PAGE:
Latino vote

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The Latino vote or the Hispanic vote refers to the voting trends during elections in the United States by eligible voters of Latino or Hispanic background. This phrase is usually mentioned by the media as a way to label voters of this ethnicity, and to opine that this demographic group could potentially tilt the outcome of an election, and how candidates have developed messaging strategies to this ethnic group.[1][2]

Voting demographics[edit]

States with the most share of eligible Latino voters in 2016 were: New Mexico (40.4%), Texas (28.1%), California (28.0%), Arizona (21.5%), Florida (18.1%), Nevada (17.2%), Colorado (14.5%), and New York (13.8%).[3]

Low Voting Turnout[edit]

President Bill Clinton and his Hispanic appointees in 1998

The percentage of Latinos who participate in political activities varies, but rarely exceeds half of those eligible.[4] In general, Latinos participate in common civic activities, such as voting, at much lower rates than nearby non-Hispanic Whites or Blacks. Approximately 57.9 percent of U.S. citizen adult Latinos were registered to vote at the time of the 2004 election, and 47.2 percent turned out to vote.[5] The registration and turnout rates are approximately 10 percent lower than those of non-Hispanic blacks and 18 percent lower than those of non-Hispanic whites.

To explain low voter turnout among Latinos, researchers have analyzed voter participation demographics throughout many years. Researchers have found many explanations as towards why Latinos have a low voter turn out. There are explanations that account for physical barriers such as lack of transportation. As well as systemic barriers such as, harassment, discrimination, inadequate numbers of polling booths, inconvenient placements of polling booths, and biased administration of election laws may suppress Latino access to registering and voting.[6]

President George W. Bush signs Executive Order 13230, October 12, 2001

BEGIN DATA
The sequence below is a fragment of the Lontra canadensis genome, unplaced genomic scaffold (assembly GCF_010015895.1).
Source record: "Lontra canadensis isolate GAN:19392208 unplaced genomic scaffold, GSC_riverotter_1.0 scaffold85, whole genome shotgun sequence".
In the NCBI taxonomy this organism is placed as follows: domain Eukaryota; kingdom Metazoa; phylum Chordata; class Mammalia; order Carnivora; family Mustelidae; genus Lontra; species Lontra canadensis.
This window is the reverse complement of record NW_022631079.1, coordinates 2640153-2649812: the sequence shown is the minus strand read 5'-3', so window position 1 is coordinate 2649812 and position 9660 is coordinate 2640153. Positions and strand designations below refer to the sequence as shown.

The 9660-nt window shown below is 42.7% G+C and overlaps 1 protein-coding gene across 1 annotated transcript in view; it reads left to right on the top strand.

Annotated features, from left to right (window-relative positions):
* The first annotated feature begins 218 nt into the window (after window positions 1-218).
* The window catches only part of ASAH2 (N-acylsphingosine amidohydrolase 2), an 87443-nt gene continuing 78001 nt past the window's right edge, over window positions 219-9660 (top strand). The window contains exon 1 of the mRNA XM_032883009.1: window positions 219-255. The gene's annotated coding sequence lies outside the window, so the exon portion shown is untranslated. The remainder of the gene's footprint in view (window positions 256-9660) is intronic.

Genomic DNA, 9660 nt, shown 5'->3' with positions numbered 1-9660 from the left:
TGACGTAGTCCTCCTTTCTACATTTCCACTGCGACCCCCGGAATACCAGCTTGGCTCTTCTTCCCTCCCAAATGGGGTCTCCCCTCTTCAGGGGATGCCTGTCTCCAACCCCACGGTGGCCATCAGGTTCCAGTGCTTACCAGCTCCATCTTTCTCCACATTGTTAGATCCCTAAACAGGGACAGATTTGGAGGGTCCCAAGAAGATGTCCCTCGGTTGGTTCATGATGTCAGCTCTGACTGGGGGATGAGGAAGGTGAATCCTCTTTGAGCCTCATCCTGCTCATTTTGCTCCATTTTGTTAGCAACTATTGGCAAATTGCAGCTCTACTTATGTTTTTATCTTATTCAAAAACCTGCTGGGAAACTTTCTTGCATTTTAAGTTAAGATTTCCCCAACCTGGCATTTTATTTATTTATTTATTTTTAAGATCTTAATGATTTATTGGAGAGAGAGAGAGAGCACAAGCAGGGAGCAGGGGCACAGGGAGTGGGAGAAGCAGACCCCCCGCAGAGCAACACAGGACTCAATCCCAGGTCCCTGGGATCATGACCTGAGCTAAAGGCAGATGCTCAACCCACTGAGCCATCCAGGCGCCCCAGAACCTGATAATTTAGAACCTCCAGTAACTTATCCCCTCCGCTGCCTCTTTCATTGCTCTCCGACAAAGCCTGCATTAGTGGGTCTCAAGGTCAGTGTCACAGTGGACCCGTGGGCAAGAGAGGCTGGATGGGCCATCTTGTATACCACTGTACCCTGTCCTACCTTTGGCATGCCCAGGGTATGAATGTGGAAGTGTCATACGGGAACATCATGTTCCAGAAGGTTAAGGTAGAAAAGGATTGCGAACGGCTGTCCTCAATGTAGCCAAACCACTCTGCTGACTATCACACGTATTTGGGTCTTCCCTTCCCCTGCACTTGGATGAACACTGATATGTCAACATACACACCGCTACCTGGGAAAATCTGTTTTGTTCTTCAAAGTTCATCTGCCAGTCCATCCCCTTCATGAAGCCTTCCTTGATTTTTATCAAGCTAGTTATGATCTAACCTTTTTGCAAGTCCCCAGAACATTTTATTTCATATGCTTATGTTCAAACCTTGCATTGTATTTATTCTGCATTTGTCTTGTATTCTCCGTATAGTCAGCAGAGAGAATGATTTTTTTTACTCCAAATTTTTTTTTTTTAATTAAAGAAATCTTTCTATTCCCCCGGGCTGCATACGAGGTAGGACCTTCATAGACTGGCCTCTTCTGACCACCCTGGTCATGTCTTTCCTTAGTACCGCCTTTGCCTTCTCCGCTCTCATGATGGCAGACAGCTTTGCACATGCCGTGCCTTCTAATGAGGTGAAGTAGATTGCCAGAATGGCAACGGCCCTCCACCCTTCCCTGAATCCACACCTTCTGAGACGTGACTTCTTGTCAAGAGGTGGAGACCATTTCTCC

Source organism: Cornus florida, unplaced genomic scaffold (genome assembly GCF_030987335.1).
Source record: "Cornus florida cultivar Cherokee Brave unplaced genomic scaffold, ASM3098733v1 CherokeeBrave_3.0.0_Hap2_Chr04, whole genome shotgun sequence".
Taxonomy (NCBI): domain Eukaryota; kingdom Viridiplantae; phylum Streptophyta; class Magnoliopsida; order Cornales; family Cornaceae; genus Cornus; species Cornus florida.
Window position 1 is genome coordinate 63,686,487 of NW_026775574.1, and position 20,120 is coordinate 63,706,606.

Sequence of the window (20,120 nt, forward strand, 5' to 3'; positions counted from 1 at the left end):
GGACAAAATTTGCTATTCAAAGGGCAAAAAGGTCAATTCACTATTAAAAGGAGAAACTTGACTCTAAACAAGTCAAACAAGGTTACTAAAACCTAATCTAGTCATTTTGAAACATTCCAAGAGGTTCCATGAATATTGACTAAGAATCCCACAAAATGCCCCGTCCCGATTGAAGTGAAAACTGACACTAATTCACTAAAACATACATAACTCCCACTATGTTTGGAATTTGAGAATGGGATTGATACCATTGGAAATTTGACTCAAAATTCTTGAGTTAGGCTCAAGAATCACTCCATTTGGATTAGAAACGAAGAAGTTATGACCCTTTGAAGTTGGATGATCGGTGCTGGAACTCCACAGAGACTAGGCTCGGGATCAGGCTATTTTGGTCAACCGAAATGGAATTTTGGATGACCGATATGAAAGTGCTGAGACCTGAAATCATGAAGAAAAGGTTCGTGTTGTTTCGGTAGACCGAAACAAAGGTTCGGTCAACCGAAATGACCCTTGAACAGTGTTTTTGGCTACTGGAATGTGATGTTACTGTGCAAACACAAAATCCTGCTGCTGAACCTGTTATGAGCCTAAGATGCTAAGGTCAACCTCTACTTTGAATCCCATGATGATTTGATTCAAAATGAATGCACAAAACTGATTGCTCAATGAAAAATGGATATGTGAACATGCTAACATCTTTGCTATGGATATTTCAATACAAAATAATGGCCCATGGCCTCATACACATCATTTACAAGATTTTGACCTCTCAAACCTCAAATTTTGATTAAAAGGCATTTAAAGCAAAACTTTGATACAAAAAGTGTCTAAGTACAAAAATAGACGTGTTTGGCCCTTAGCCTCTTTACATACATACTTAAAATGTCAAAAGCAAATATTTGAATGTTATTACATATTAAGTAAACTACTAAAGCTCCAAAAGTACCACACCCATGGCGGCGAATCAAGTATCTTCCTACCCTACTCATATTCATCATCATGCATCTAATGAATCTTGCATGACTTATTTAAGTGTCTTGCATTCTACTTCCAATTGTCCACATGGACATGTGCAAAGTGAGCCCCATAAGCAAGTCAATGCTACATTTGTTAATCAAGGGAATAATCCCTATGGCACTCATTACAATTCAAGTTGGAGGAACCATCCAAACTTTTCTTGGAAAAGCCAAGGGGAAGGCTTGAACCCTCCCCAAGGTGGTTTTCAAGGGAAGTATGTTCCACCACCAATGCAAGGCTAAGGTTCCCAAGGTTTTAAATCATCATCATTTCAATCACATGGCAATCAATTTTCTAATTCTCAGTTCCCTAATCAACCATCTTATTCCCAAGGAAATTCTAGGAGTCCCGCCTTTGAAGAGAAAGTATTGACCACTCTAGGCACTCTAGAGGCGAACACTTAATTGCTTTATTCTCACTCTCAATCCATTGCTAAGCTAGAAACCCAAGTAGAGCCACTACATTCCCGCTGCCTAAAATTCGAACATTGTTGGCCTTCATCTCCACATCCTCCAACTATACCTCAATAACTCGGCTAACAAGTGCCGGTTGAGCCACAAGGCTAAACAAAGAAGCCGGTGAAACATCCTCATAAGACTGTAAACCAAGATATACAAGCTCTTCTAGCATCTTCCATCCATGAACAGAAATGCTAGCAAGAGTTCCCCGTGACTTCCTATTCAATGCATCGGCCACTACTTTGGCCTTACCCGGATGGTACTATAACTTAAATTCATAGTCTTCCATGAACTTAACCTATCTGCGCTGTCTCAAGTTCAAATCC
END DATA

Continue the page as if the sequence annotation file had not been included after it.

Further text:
One of the biggest explanation for low Latino voter turn outs is associated with accurately measuring the Latino vote based on a general population that includes many non-citizens. The number of adult non-U.S. citizens rose from 1.9 million in 1976 to more than 8.4 million in 2000, a 350 percent increase.[5] Thus, the share of Latino nonparticipants are overwhelmingly non-U.S. citizens.

Another explanation for low levels of Latino voter turnout stems from the relatively young age of the Latino population.[7] For example, 40 percent of the California Latino population was under eighteen years of age in 1985.

Individuals with lower incomes vote at lower rates than people with higher incomes. In terms of income, the general argument is that individuals with higher socioeconomic status have the civic skills, the participatory attitudes, and the time and money to facilitate participation.[8] Education is also positively related to participation and vote choice, as Latinos with a college degree and postgraduate training are more likely to vote. More than 30 percent of Hispanic adult citizens have less than a high school education, while 12 percent of non-Hispanic white adult citizens have less than a high school education.[5] Therefore, low participation may result from low levels of knowledge about the political process that should be garnered through formal education.